Small food business, with few coworkers, may struggle to carry out QA-QC responsibilities as they seem like an additional chore. However, QA/QC can improve and tighten up the quality of your food products as, over time, you see where defects commonly occur. Additionally, this responsibility can be shared. Hiring a full time QA/QC manager can be expensive especially one who has the experience to have the experience, personal authority, and confidence to say “This product cannot be shipped”. A solution to this is a part-time consultant, who has the experience and authority but costs less than hiring a full-time co-worker. Interested? Book a call now!
Last week I came up with my definition for food safety. Did you agree? I realized that I also needed a definition for food quality. Food quality is pretty vague as it depends on so many different factors. We quite often link food quality and food safety because a food containing hazards isn’t of a high quality.
As food processors and food manufacturers, the most important quality specification is based on our consumer’s needs and desires. Consumers may base their idea of a high quality food on many different factors. Price or good value for money is probably the most important, even though a lot of us won’t admit that openly. As consumers, we may also be concerned about how the food product was made and whether it is organic or has certain health attributes.
For my book, I am looking for definitions for topics that I, as a food scientist, might consider obvious. Thus, last week I found myself looking for a definition of food safety. This was not something I thought would be hard to find. However, I couldn’t find a decent definition in introductory food science textbooks. There are many people and organizations are involved in food safety. Surely one of them has a good generally understandable definition of food safety?
When I was a graduate student, I visited Malta and I bought home nougat for my friends. Only to find when I gave it to my friends that there were ants in the packet. Ugh, some gift that turned out to be. Make sure you know the source of all your ingredients and check that they don’t have ants and that the package is intact when you receive them.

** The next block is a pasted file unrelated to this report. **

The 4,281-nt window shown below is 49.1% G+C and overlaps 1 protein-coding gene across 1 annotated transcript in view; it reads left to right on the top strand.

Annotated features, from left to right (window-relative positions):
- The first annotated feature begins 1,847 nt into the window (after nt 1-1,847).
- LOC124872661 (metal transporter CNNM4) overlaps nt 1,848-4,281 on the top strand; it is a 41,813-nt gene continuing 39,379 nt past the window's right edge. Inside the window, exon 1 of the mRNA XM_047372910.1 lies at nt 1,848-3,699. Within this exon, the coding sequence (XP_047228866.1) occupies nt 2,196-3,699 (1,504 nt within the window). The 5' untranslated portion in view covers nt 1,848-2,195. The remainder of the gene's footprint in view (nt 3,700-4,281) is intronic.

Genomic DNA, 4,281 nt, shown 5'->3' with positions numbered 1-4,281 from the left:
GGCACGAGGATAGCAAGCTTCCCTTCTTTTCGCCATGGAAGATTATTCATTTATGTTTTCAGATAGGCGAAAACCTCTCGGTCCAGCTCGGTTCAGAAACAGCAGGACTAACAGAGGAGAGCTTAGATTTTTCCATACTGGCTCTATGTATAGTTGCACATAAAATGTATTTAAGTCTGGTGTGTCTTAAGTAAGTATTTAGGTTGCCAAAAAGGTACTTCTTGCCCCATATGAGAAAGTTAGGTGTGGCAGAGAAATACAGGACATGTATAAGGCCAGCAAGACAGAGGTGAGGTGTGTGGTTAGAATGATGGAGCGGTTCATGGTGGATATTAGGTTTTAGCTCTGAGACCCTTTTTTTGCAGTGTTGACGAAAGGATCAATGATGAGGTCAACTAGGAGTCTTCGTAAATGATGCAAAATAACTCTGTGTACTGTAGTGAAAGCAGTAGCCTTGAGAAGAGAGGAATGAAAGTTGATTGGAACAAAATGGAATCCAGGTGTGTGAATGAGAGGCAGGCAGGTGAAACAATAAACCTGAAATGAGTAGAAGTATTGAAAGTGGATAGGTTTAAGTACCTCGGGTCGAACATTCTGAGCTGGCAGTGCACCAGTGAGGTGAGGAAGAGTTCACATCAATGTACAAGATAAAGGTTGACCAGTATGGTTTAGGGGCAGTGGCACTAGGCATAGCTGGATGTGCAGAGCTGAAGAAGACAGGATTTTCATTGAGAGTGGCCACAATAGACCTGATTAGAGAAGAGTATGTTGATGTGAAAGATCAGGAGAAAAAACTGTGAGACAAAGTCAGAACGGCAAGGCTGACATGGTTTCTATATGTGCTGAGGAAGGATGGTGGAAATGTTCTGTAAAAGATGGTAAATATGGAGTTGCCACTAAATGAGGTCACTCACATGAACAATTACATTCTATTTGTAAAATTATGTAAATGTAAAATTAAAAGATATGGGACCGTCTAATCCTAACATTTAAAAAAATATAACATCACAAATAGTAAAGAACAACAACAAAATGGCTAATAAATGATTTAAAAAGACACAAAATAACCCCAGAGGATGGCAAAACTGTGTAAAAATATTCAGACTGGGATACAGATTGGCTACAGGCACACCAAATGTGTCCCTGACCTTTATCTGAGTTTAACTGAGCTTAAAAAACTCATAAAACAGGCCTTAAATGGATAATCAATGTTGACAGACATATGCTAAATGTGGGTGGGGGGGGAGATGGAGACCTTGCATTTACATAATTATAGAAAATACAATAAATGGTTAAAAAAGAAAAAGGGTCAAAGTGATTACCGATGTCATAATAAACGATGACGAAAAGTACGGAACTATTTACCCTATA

Many small food businesses start out buying ingredients from their local supermarket. We can trust food bought at the supermarket because it has been manufactured and packaged by businesses that have to follow federal food safety regulations. However, as you grow this might not be the best source of your ingredients and you may need to buy greater quantities than they keep in stock. As you buy larger quantities of ingredients, you need to consider your supply chain program.
To support the local food system, you may also buy from small local farms and food businesses. You must ensure their practices meet your standards for food safety and that the farmer is following food safety procedures and good handling practices and you receive the best quality ingredients.
The best way to ensure that your ingredients come from a safe source is to have a list of approved suppliers. These are farms, local businesses, supermarkets that you have checked to make sure they handle your ingredients to maintain their quality and safety.
Individually checking each supplier can get time consuming and you can ask each farmer or supplier if they follow certain standards. For example, you can ask for their food safety plan or for their third party audit.
In addition to having an approved supplier list, you also need standards for each ingredient. You can ask your suppliers to provide a certificate of analysis (CoA) to come with each batch of ingredients. For example, if you use peanuts, you will want to make sure that they are free of aflatoxin, a known carcinogen. Many peanut farmers and distributors test for aflatoxins and provide certificates to their buyers.
A supply chain program is required as part of the FSMA regulations and restaurants are expected to have an approved supplier list too. Not sure how to start to set up an approved supplier program? Let’s chat so I can support you.